Henry Louis Gates, Jr,. editor of THE ROOT, has been awarded the 2009 Ralph Lowell Award, public television’s most prestigious honor. Announced today by the Corporation for Public Broadcasting, the Lowell Award is intended to celebrate an individual's outstanding accomplishments and lifelong contributions to the development of public broadcasting.

Neal Shapiro, President and CEO of WNET.ORG, said “Professor Gates is an extraordinary storyteller and THIRTEEN is proud to be his co-producing partner since 2005. His work has touched people all across the country igniting in them a desire to discover who they are and where they come from.”

Professor Gates is the Alphonse Fletcher, Jr. professor of African American Studies at Harvard University and the producer, writer and host of the critically acclaimed PBS documentaries "African American Lives", "Oprah’s Roots: An African American Lives Special" and "African American Lives 2". He is the first filmmaker to employ genealogy and genetic science to provide an understanding of African American history. His other PBS programs include "Great Rail Journeys: From Great Zimbabwe to Kilimatinde", "Frontline: The Two Nations of Black America", "Leaving Cleaver", "Wonders of the African World", and "America Beyond the Color Line".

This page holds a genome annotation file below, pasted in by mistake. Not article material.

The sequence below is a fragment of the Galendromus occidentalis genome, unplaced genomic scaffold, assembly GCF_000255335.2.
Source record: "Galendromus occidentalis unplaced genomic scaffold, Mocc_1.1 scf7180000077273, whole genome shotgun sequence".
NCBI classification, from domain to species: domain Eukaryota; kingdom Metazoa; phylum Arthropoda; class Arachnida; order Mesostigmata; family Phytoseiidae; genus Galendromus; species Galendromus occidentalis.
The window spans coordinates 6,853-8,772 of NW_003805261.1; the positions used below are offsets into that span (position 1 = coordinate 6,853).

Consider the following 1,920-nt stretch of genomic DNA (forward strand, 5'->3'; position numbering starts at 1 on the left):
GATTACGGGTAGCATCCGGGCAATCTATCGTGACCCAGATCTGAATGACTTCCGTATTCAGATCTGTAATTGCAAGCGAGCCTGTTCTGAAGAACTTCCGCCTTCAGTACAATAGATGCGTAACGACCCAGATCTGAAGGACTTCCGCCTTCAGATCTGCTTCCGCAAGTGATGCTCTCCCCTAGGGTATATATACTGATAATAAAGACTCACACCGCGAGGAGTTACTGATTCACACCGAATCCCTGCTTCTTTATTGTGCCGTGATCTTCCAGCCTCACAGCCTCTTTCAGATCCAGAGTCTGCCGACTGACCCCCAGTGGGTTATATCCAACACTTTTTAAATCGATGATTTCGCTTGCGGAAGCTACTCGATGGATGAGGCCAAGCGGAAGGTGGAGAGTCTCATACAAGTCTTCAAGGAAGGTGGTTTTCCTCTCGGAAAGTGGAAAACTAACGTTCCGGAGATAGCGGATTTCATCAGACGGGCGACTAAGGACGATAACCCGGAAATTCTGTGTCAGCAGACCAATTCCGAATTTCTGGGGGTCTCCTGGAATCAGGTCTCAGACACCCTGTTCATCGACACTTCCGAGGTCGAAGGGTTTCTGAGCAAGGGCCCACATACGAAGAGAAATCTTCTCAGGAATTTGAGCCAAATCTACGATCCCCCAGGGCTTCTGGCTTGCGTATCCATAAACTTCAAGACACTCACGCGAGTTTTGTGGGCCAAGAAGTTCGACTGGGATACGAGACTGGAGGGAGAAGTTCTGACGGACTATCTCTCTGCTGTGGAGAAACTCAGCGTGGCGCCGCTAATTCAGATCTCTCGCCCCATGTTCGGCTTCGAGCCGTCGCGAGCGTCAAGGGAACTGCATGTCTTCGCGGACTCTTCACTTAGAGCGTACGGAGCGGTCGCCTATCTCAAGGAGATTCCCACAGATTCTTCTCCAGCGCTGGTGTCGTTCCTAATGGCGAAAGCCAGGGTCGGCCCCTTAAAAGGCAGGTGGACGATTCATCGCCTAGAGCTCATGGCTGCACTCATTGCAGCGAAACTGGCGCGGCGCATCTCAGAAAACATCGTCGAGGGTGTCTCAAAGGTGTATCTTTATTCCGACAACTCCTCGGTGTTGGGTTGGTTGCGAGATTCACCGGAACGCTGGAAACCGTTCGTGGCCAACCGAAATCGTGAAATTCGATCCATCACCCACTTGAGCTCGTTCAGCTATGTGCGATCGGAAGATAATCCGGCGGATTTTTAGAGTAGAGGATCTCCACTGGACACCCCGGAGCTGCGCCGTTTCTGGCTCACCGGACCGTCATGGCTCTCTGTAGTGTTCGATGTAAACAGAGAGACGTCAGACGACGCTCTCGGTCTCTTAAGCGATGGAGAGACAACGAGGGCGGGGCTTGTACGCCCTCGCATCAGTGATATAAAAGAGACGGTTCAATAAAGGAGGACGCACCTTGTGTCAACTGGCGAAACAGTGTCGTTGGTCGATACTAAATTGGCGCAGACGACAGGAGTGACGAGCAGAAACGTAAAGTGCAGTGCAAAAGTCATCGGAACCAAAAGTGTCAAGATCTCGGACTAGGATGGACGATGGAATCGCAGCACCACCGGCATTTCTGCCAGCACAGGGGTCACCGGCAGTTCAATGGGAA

Professor Gates is currently hard at work on his next PBS project, "Faces of America", which will expand the role of DNA science as it relates to a new set of Americans exploring identity on the television screen.

The prize has as special significance for longtime readers of THE ROOT. Gates' most recent film, "Looking for Lincoln", explores many of the issues broached in essays published right here on THE ROOT. And Gates' "African American Lives" series, which aired on PBS from 2006 to 2008, and produced tears and shouts from famous faces like actor Chris Tucker, actress Whoopi Goldberg and media mogul Oprah Winfrey, also brought countless readers and amateur geneaologists to THE ROOT, where users tracked their ancestry, in many cases opening worlds and histories that were previously unknown.


THE ROOT congratulates Skip, our intrepid editor-in-chief, for his decades of meaningful contributions to black culture and academia.


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